4. says:

    This is an ambitious and engrossing book, covering a large swathe of intelligence in human history It is wonderful for really digging into the role intelligence has played as part of larger contexts of human warfare and diplomacy.It is not perfect, however Barring a quick hop to Sun Tzu and to India in one of its opening chapters, and a review of Communist China in the conclusion, this book is predominantly focused on the Western World largely France, US, Russia, UK and Germany It misses opportunities to look at other areas of the world, Africa barely figures nor does South East Asia or South America beyond the involvement of the big five Perhaps simply acknowledgments at the difficulty of finding sources in these regions would be enough Equally, it misses out on some prime opportunities in the areas it covers For instance, the fifth column was a term coined in the Spanish Civil War, yet the war itself earns only a few lines I think...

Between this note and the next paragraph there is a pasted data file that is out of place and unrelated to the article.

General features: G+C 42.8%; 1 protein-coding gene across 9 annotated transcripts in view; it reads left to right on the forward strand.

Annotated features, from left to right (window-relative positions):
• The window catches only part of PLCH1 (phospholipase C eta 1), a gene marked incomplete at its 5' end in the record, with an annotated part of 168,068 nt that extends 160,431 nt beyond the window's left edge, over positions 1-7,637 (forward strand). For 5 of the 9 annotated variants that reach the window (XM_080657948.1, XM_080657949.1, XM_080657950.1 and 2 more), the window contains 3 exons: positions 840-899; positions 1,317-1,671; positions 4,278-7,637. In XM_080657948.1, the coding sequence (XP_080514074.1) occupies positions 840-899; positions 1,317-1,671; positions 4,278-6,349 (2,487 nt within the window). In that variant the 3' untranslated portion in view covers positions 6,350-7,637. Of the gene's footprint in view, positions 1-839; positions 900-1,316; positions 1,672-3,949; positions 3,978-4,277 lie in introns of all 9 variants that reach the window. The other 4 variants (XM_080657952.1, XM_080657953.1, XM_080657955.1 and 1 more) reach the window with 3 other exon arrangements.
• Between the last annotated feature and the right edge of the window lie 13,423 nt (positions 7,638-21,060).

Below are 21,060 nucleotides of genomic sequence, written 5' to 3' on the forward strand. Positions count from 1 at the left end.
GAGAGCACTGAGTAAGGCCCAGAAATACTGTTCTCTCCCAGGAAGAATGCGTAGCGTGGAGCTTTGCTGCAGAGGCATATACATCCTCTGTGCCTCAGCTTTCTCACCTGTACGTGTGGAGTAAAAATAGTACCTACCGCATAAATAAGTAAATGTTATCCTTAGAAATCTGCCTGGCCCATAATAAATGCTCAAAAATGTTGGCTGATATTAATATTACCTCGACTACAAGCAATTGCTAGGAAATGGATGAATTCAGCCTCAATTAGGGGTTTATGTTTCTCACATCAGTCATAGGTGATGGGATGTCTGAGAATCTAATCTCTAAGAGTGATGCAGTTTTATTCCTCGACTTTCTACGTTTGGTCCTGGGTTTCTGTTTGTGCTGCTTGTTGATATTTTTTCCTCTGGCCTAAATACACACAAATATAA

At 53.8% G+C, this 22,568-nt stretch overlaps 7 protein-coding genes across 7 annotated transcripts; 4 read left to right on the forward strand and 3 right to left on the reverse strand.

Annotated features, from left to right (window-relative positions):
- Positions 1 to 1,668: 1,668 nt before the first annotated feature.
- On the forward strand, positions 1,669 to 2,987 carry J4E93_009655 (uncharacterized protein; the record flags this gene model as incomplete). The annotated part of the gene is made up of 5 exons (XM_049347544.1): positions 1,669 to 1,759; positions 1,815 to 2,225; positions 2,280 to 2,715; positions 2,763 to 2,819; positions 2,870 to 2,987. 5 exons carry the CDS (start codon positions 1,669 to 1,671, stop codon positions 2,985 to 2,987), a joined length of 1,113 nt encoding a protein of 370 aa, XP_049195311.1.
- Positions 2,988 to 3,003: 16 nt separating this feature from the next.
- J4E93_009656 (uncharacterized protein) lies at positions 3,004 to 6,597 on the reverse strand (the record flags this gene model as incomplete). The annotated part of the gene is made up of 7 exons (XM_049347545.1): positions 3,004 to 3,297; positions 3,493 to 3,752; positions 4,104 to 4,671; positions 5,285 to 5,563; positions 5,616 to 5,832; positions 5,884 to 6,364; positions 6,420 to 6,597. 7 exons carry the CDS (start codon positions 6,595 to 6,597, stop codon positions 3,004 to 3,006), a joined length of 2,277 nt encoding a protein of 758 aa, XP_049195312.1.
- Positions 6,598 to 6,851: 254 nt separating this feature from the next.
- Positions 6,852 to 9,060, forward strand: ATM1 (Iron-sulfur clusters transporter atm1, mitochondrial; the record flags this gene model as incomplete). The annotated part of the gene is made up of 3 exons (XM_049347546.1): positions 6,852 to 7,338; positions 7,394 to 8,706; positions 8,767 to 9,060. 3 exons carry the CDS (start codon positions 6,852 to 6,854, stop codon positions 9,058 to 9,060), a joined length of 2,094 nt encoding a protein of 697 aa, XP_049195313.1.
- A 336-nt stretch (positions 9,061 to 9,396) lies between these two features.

5. says:

    For those of you who may not know, Professor Andrew is one of if not the leading authorities in intelligence history, and I ve been reading his work since I was a baby undergrad who didn t know the difference between deception and denial The fact that I have the opportunity to read this book published September 2018, you can preorder here just made my week.As you can tell, this is going to be a sterling review And, honestly it would have to have been a truly atrocious book for me to have been unhappy while reading it Does that make my review biased ln one sense, probably On the other hand, having read Professor Andrew s work in the past and having studied intelligence for near on a decade myself, I am perhaps uniquely placed to critique such books Take it how you will.This book was an awesome read And I mean, awesome lntelligence history, despite what some may think or believe, is often stranger than fiction Professor Andrew has condensed an amazing amount of information into this text, and through an approachable writing style and impeccable use of anecdotal asides has written quite the enjoyable volume No Saha...

  6. says: